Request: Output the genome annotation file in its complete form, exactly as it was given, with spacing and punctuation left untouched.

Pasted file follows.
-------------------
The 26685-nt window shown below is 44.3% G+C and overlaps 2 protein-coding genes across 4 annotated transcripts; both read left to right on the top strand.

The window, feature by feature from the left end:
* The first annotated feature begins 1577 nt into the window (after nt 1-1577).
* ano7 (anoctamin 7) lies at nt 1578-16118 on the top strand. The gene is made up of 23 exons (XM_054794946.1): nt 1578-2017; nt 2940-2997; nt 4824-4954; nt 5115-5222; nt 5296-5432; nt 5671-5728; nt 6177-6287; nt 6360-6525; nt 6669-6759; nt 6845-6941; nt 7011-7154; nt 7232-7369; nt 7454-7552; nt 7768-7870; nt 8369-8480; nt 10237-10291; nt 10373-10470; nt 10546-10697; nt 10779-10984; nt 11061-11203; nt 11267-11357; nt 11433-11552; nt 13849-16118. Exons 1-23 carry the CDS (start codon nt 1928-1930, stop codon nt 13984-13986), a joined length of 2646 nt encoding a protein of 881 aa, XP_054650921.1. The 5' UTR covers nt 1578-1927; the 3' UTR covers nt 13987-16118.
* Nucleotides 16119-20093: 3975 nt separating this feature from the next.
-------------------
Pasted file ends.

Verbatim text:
The 26685-nt window shown below is 44.3% G+C and overlaps 2 protein-coding genes across 4 annotated transcripts; both read left to right on the top strand.

The window, feature by feature from the left end:
* The first annotated feature begins 1577 nt into the window (after nt 1-1577).
* ano7 (anoctamin 7) lies at nt 1578-16118 on the top strand. The gene is made up of 23 exons (XM_054794946.1): nt 1578-2017; nt 2940-2997; nt 4824-4954; nt 5115-5222; nt 5296-5432; nt 5671-5728; nt 6177-6287; nt 6360-6525; nt 6669-6759; nt 6845-6941; nt 7011-7154; nt 7232-7369; nt 7454-7552; nt 7768-7870; nt 8369-8480; nt 10237-10291; nt 10373-10470; nt 10546-10697; nt 10779-10984; nt 11061-11203; nt 11267-11357; nt 11433-11552; nt 13849-16118. Exons 1-23 carry the CDS (start codon nt 1928-1930, stop codon nt 13984-13986), a joined length of 2646 nt encoding a protein of 881 aa, XP_054650921.1. The 5' UTR covers nt 1578-1927; the 3' UTR covers nt 13987-16118.
* Nucleotides 16119-20093: 3975 nt separating this feature from the next.